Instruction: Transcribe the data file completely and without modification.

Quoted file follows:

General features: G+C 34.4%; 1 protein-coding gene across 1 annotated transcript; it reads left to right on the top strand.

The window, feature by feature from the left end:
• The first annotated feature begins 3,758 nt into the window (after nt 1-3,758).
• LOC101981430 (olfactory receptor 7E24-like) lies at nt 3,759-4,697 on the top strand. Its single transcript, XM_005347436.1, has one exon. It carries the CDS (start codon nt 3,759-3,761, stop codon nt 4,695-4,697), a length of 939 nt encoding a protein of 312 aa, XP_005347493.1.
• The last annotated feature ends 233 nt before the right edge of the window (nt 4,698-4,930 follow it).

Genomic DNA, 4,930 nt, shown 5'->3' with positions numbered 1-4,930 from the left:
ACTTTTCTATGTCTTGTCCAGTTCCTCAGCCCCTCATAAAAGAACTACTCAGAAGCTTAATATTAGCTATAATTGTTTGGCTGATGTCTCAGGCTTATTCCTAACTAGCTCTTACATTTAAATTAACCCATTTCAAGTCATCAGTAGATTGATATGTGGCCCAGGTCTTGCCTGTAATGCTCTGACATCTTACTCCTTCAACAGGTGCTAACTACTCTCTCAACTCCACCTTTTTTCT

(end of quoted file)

General features: G+C 34.4%; 1 protein-coding gene across 1 annotated transcript; it reads left to right on the top strand.

The window, feature by feature from the left end:
• The first annotated feature begins 3,758 nt into the window (after nt 1-3,758).
• LOC101981430 (olfactory receptor 7E24-like) lies at nt 3,759-4,697 on the top strand. Its single transcript, XM_005347436.1, has one exon. It carries the CDS (start codon nt 3,759-3,761, stop codon nt 4,695-4,697), a length of 939 nt encoding a protein of 312 aa, XP_005347493.1.
• The last annotated feature ends 233 nt before the right edge of the window (nt 4,698-4,930 follow it).

Genomic DNA, 4,930 nt, shown 5'->3' with positions numbered 1-4,930 from the left:
ACTTTTCTATGTCTTGTCCAGTTCCTCAGCCCCTCATAAAAGAACTACTCAGAAGCTTAATATTAGCTATAATTGTTTGGCTGATGTCTCAGGCTTATTCCTAACTAGCTCTTACATTTAAATTAACCCATTTCAAGTCATCAGTAGATTGATATGTGGCCCAGGTCTTGCCTGTAATGCTCTGACATCTTACTCCTTCAACAGGTGCTAACTACTCTCTCAACTCCACCTTTTTTCT